When I heard about the release of this album I was extremely excited, as for years I have been hunting down various old and new recordings of sea chanteys. I'm not a huge fan of the Pirates of the Caribbean franchise, as whilst they are a lot of fun and great entertainment for the average person, they are completely fantastical, and anyone who knows much of the history of the real pirates will be aware that there are so many absolutely fantastic and true pirate stories out there. Still, director Gore Verbinski and star Johnny Depp obviously care a great deal about the subject and with some help from some world-class artists have produced this album.
Whether or not you'll like this music depends largely on what you're looking for in it. The songs fall into two loose categories - 1)dedicated folk singers singing fairly faithful versions of the sea chanteys; and 2) rock/pop artists reinterpreting the material in a loose punkish style. The first category of songs I found to be absolutely what I was expecting from the album, and have found some incredibly moving moments among them - the opening tune 'Cape Cod Girls', for example, followed by 'My Son John'and 'Haul Away Joe'. The folk singers seem to be able to deliver an authentic feel to the material which takes you to another place altogether.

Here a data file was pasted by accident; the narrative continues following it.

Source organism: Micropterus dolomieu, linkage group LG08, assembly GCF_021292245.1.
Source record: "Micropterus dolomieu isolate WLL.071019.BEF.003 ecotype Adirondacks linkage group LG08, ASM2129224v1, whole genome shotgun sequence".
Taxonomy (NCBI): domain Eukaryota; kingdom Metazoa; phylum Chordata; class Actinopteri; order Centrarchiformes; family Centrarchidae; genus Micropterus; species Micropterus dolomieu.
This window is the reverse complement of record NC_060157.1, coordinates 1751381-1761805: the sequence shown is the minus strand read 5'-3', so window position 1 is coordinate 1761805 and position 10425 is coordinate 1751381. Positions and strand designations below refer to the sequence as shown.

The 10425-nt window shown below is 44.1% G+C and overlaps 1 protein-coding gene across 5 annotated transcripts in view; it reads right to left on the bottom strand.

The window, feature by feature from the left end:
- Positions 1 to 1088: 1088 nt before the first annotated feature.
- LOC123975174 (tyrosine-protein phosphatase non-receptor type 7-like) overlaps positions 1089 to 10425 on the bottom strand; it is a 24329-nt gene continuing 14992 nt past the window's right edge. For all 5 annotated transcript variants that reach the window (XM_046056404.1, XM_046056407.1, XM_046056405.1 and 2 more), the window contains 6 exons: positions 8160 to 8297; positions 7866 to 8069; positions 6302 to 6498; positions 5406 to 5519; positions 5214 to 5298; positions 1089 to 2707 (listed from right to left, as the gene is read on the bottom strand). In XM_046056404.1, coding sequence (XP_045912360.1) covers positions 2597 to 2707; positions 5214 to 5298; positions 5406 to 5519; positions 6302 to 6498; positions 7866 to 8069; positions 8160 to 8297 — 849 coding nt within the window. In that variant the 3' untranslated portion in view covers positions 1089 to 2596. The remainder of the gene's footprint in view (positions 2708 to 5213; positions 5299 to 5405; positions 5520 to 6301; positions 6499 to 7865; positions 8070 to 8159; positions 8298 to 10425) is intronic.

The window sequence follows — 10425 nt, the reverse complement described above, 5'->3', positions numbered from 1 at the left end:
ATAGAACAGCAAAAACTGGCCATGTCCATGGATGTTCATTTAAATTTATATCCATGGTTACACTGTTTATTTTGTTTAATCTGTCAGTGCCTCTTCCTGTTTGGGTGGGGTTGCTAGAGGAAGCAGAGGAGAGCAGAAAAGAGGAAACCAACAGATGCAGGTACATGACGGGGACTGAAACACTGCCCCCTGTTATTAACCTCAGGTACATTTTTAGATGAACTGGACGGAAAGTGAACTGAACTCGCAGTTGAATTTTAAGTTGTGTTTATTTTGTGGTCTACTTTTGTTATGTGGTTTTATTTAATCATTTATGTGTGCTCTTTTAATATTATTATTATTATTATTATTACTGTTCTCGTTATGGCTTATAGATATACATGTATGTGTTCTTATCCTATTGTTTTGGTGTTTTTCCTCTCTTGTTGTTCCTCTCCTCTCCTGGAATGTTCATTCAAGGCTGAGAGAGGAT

The rock singers, on the other hand, should certainly be applauded on trying to make something new of the traditional songs. Alas, it doesn't always really come off. Some work better than others (Andrea Corr's performance is a nice surprise) but some really feel leaden compared to the subtleties of the folkier side of the album, all clunking drums and distorted guitars where they really don't fit. Bono's redition of 'A Dying Sailor To His Shipmates' (a heart-stoppingly beautiful song in the hands and vocal cords of Paul Clayton) is never-ending and cannot fail to grate, and Nick Cave's blackish snarling feels rather like he's trying to compensate authenticity with attitude - it doesn't work. I suppose this is all simply an attempt to attract more interest in the album by having the big names. They don't completely wreck it, and I'm happy that people may hopefully discover the other songs on the album having been initially interested only by the more well-known artists.
Ultimately, I've derived a lot of pleasure from this album, given judicious use of the skip button. There's a huge amount here to enjoy, whatever your taste, so get stuck in and have fun. Yo ho ho.